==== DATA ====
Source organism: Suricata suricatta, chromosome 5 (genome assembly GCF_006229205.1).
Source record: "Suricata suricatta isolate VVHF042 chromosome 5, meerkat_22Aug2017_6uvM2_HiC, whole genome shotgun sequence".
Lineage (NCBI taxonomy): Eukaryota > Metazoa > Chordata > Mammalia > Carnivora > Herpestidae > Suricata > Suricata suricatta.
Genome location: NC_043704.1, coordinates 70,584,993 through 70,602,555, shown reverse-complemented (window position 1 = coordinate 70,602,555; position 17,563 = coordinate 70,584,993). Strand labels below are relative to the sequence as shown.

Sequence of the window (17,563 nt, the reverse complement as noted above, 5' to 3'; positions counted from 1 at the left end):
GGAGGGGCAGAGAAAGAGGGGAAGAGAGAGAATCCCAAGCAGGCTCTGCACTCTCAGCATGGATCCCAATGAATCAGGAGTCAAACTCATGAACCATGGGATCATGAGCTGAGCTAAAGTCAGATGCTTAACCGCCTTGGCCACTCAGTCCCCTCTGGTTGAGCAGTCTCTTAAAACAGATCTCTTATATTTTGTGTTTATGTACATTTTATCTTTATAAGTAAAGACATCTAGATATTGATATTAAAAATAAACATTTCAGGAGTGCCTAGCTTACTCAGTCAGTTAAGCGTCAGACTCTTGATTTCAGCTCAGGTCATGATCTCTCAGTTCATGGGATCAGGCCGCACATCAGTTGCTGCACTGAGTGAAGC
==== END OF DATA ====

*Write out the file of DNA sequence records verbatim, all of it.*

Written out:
Source organism: Suricata suricatta, chromosome 5 (genome assembly GCF_006229205.1).
Source record: "Suricata suricatta isolate VVHF042 chromosome 5, meerkat_22Aug2017_6uvM2_HiC, whole genome shotgun sequence".
Lineage (NCBI taxonomy): Eukaryota > Metazoa > Chordata > Mammalia > Carnivora > Herpestidae > Suricata > Suricata suricatta.
Genome location: NC_043704.1, coordinates 70,584,993 through 70,602,555, shown reverse-complemented (window position 1 = coordinate 70,602,555; position 17,563 = coordinate 70,584,993). Strand labels below are relative to the sequence as shown.

Sequence of the window (17,563 nt, the reverse complement as noted above, 5' to 3'; positions counted from 1 at the left end):
GGAGGGGCAGAGAAAGAGGGGAAGAGAGAGAATCCCAAGCAGGCTCTGCACTCTCAGCATGGATCCCAATGAATCAGGAGTCAAACTCATGAACCATGGGATCATGAGCTGAGCTAAAGTCAGATGCTTAACCGCCTTGGCCACTCAGTCCCCTCTGGTTGAGCAGTCTCTTAAAACAGATCTCTTATATTTTGTGTTTATGTACATTTTATCTTTATAAGTAAAGACATCTAGATATTGATATTAAAAATAAACATTTCAGGAGTGCCTAGCTTACTCAGTCAGTTAAGCGTCAGACTCTTGATTTCAGCTCAGGTCATGATCTCTCAGTTCATGGGATCAGGCCGCACATCAGTTGCTGCACTGAGTGAAGC